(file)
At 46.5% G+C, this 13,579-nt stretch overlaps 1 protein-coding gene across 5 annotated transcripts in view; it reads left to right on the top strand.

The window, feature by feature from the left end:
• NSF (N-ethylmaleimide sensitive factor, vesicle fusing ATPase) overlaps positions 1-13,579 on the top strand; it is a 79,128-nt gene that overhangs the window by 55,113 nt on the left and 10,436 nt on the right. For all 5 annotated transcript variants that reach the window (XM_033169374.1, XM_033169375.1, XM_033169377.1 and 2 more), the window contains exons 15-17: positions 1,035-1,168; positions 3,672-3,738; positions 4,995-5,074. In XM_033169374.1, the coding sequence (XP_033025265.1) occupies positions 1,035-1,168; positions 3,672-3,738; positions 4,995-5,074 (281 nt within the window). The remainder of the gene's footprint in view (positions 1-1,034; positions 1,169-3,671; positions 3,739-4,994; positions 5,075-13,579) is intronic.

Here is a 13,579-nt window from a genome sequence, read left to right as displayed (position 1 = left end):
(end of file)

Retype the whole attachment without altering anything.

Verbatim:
At 46.5% G+C, this 13,579-nt stretch overlaps 1 protein-coding gene across 5 annotated transcripts in view; it reads left to right on the top strand.

The window, feature by feature from the left end:
• NSF (N-ethylmaleimide sensitive factor, vesicle fusing ATPase) overlaps positions 1-13,579 on the top strand; it is a 79,128-nt gene that overhangs the window by 55,113 nt on the left and 10,436 nt on the right. For all 5 annotated transcript variants that reach the window (XM_033169374.1, XM_033169375.1, XM_033169377.1 and 2 more), the window contains exons 15-17: positions 1,035-1,168; positions 3,672-3,738; positions 4,995-5,074. In XM_033169374.1, the coding sequence (XP_033025265.1) occupies positions 1,035-1,168; positions 3,672-3,738; positions 4,995-5,074 (281 nt within the window). The remainder of the gene's footprint in view (positions 1-1,034; positions 1,169-3,671; positions 3,739-4,994; positions 5,075-13,579) is intronic.

Here is a 13,579-nt window from a genome sequence, read left to right as displayed (position 1 = left end):